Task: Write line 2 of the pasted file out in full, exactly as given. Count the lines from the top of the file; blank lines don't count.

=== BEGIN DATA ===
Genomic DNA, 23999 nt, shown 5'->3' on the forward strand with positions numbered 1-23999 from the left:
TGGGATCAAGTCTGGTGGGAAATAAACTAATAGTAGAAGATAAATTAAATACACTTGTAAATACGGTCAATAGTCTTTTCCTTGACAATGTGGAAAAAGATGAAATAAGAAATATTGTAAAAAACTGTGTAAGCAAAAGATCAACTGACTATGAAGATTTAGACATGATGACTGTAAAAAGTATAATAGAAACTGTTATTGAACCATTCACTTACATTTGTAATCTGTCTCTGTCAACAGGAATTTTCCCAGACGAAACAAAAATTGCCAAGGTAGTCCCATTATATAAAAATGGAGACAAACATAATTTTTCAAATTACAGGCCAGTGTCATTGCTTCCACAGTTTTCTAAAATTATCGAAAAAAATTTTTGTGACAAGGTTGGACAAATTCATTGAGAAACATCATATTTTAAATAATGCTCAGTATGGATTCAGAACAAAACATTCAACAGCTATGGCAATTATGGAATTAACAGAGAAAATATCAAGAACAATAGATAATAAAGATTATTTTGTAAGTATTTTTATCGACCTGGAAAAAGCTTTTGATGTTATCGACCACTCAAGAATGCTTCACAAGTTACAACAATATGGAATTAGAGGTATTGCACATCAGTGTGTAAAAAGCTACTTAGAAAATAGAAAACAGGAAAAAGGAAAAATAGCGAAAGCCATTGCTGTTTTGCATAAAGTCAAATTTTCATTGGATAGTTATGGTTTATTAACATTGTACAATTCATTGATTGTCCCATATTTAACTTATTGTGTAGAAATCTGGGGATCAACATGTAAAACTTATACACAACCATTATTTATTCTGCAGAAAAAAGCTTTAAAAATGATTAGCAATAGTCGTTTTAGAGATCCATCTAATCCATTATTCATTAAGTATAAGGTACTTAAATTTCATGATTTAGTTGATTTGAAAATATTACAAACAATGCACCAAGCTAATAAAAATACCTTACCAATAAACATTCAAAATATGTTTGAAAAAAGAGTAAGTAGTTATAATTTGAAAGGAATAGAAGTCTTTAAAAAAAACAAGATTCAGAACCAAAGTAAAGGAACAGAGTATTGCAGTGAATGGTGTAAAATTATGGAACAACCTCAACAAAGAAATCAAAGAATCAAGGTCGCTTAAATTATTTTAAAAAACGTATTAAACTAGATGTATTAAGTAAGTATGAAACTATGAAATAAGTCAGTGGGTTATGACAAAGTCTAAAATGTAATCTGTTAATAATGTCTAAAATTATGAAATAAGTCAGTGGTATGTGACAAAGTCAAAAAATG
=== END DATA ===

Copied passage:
TGGGATCAAGTCTGGTGGGAAATAAACTAATAGTAGAAGATAAATTAAATACACTTGTAAATACGGTCAATAGTCTTTTCCTTGACAATGTGGAAAAAGATGAAATAAGAAATATTGTAAAAAACTGTGTAAGCAAAAGATCAACTGACTATGAAGATTTAGACATGATGACTGTAAAAAGTATAATAGAAACTGTTATTGAACCATTCACTTACATTTGTAATCTGTCTCTGTCAACAGGAATTTTCCCAGACGAAACAAAAATTGCCAAGGTAGTCCCATTATATAAAAATGGAGACAAACATAATTTTTCAAATTACAGGCCAGTGTCATTGCTTCCACAGTTTTCTAAAATTATCGAAAAAAATTTTTGTGACAAGGTTGGACAAATTCATTGAGAAACATCATATTTTAAATAATGCTCAGTATGGATTCAGAACAAAACATTCAACAGCTATGGCAATTATGGAATTAACAGAGAAAATATCAAGAACAATAGATAATAAAGATTATTTTGTAAGTATTTTTATCGACCTGGAAAAAGCTTTTGATGTTATCGACCACTCAAGAATGCTTCACAAGTTACAACAATATGGAATTAGAGGTATTGCACATCAGTGTGTAAAAAGCTACTTAGAAAATAGAAAACAGGAAAAAGGAAAAATAGCGAAAGCCATTGCTGTTTTGCATAAAGTCAAATTTTCATTGGATAGTTATGGTTTATTAACATTGTACAATTCATTGATTGTCCCATATTTAACTTATTGTGTAGAAATCTGGGGATCAACATGTAAAACTTATACACAACCATTATTTATTCTGCAGAAAAAAGCTTTAAAAATGATTAGCAATAGTCGTTTTAGAGATCCATCTAATCCATTATTCATTAAGTATAAGGTACTTAAATTTCATGATTTAGTTGATTTGAAAATATTACAAACAATGCACCAAGCTAATAAAAATACCTTACCAATAAACATTCAAAATATGTTTGAAAAAAGAGTAAGTAGTTATAATTTGAAAGGAATAGAAGTCTTTAAAAAAAACAAGATTCAGAACCAAAGTAAAGGAACAGAGTATTGCAGTGAATGGTGTAAAATTATGGAACAACCTCAACAAAGAAATCAAAGAATCAAGGTCGCTTAAATTATTTTAAAAAACGTATTAAACTAGATGTATTAAGTAAGTATGAAACTATGAAATAAGTCAGTGGGTTATGACAAAGTCTAAAATGTAATCTGTTAATAATGTCTAAAATTATGAAATAAGTCAGTGGTATGTGACAAAGTCAAAAAATG